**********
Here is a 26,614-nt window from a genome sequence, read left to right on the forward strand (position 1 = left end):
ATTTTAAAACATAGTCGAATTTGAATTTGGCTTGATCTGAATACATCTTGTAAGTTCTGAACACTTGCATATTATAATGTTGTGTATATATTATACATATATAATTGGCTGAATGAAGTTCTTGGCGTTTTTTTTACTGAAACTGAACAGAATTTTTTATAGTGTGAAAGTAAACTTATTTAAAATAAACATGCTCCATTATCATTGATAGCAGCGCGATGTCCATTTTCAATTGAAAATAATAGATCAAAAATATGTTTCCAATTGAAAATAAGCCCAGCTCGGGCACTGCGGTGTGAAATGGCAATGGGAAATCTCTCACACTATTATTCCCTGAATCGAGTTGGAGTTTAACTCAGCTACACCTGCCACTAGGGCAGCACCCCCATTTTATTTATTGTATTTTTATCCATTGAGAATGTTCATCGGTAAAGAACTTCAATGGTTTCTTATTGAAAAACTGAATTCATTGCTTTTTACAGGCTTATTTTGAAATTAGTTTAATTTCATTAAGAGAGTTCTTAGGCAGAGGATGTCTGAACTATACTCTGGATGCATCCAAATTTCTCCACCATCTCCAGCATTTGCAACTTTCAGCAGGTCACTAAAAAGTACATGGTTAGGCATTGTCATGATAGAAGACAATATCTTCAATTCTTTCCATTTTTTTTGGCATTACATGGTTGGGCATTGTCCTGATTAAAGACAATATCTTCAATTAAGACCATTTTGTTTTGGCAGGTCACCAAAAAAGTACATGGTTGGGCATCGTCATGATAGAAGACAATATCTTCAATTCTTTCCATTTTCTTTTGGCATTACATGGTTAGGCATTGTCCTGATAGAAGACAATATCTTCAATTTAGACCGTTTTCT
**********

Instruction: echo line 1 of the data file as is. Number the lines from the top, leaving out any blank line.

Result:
Here is a 26,614-nt window from a genome sequence, read left to right on the forward strand (position 1 = left end):